Every freelance writer should have a business card.
It doesn’t matter what you write about, or what you specialize in, there will be times when you talk to someone interested in your freelance writing services, or who knows someone who could be interested in your freelance writing services, and you need to hand them a business card.
My issue: I have three different business cards for three different types of writing. There’s my higher education freelancer business, my outdoors writer business, and then there’s this site — Productive Writers. And I’ve also taken on website copy projects lately, so I actually work in four different areas.
So I had three different cards in my wallet taking up a lot of space. I decided I wanted one basic card I could use all the time and for any type of situation.
So, without further ado, my new…
Freelance Writer Business Card!
Note What’s On the Card
I lead with my LinkedIn profile. That’s where someone can find out all about me (and note it’s featured prominently in the sidebar of this blog). No matter how my writing career changes, LinkedIn will always sell me best.
I put my Higher Education Writer site and ProductiveWriters.com down at the bottom.
I also include my main business e-mail address.
And note that I put “Freelance Writer and Consultant.” This positions me for a broader set of work opportunities that extend beyond just writing.
(I left off my hiking website because it’s not relevant to my main freelance writing business; I use it primarily for fun and also to sell my hiking guidebooks.)
Note What’s NOT on the Card
I left off my phone number.
All my clients have initiated contact through e-mail, either my main e-mail address or through LinkedIn after finding me through a search.
Once I’m in e-mail contact with a potential client, I give ‘em my phone number.
There’s no physical address.
Same as above. I give out my physical address when someone actually needs to send me something.
What Legitimately Could Have Been on the Card
Some writers may want to put a phone number on their business card. Depends on the specifics of your writing niches and perhaps also your personality.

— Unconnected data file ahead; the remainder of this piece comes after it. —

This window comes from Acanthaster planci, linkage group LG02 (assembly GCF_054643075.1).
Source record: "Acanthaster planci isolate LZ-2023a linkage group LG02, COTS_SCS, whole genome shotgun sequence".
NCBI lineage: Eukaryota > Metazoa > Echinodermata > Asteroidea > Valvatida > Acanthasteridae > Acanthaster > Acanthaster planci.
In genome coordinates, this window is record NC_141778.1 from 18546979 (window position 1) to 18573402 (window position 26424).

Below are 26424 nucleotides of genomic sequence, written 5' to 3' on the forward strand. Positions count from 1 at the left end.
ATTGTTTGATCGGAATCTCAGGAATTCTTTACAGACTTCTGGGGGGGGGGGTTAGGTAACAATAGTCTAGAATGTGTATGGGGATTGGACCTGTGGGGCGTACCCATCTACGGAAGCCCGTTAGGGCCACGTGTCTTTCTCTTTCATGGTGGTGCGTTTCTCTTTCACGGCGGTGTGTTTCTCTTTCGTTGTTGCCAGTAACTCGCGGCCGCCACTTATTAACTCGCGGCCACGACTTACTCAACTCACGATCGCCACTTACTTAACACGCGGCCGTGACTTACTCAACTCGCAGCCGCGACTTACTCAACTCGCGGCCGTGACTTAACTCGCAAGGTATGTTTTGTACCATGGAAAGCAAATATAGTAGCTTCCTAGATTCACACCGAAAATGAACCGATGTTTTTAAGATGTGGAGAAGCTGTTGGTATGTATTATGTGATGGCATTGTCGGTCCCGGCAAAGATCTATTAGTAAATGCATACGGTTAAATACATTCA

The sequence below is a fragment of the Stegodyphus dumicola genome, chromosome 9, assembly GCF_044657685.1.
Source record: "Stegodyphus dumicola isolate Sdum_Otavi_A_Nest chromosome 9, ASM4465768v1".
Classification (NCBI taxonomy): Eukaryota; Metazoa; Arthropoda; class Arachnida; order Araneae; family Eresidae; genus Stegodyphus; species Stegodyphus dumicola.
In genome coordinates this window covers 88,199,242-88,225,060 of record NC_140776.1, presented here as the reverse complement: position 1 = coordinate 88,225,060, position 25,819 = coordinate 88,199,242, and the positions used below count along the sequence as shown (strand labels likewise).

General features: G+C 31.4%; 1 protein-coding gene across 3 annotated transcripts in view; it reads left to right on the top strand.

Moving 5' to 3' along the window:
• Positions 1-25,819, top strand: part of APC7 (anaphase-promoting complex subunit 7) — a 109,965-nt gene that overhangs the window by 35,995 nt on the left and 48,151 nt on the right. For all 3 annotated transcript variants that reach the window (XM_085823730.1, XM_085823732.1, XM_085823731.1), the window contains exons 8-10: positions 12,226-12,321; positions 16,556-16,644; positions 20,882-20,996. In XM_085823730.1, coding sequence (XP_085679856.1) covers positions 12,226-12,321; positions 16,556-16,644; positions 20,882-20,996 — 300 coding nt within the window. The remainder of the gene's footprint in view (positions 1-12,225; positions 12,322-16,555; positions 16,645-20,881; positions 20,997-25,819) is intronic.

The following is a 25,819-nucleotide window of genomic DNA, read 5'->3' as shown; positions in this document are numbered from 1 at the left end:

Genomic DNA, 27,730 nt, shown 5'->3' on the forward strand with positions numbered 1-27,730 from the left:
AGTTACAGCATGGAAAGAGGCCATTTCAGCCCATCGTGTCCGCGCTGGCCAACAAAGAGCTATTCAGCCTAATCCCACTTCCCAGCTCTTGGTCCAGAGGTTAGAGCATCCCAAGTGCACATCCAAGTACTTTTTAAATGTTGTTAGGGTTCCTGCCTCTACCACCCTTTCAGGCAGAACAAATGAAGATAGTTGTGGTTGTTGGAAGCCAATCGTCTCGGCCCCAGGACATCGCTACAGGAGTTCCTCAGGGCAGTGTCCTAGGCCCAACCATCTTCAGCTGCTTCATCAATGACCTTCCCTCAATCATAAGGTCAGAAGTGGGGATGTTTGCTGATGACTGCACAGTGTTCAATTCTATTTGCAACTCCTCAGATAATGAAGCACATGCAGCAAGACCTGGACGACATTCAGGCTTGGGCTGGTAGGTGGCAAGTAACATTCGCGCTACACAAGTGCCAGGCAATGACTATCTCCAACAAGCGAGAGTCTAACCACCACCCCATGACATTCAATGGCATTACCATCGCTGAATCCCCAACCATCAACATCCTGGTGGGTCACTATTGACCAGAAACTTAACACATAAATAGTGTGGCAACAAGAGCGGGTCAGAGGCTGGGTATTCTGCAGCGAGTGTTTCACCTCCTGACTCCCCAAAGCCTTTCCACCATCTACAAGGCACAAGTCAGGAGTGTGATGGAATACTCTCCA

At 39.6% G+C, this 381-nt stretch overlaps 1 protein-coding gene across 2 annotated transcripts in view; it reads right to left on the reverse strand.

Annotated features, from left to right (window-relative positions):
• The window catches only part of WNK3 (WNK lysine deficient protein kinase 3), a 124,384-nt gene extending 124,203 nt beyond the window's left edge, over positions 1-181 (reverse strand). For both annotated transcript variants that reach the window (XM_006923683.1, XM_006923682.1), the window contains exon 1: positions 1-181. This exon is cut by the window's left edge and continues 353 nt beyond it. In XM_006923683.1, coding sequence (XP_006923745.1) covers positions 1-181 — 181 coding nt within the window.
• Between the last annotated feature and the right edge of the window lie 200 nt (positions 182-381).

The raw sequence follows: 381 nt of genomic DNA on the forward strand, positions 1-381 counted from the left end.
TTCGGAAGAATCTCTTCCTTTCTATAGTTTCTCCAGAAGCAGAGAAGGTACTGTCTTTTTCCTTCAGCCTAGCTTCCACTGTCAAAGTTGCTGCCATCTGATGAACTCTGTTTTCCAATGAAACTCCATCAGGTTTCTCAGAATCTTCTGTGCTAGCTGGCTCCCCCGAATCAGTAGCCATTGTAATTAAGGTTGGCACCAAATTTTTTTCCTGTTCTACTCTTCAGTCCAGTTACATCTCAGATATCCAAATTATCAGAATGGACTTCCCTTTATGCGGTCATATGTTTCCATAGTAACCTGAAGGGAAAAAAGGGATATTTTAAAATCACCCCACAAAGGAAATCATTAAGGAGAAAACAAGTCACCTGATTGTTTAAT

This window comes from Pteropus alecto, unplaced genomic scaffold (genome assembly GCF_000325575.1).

You could put an address, if you really think it could be useful. If you do so, try to use a PO box or a private service that will operate a box for you rather than a physical address that could change.
A slogan or a saying. This can be a catchy tagline or something funny to get attention. I didn’t do it with my new card because I’m going for broad appeal across many types of writing.
You can see the different tack I took when creating the card for my San Francisco Bay Area house-sitting gig (gets me and Stephanie to warm places in the winter):
What Others Think
Where I Get My Cards
I’ve used Vistaprint and I’ve been very happy with them. They’re inexpensive, they have a wide selection of customizable templates, and they deliver quickly, usually substantially faster than the quoted time.
Tips for Using Your Business Cards
#1. Always have business cards with you.
My wallet is actually a business card holder, so I have cards in there along with my driver’s license and a couple of credit cards.
#2. Hand ‘em out!
Don’t be shy about giving your business card to someone you meet.
You don’t have to do a big sales pitch with it, or do your elevator speech (although you can), but get it in people’s hands.
#3. Follow up…
In many situations, you’ll want to follow up on the contact you just made, so get the other person’s card or contact info. Send a quick e-mail, or a LinkedIn connection request (personalized, of course).
What do you think of my strategy? What’s on your business card? What’s NOT on your business card?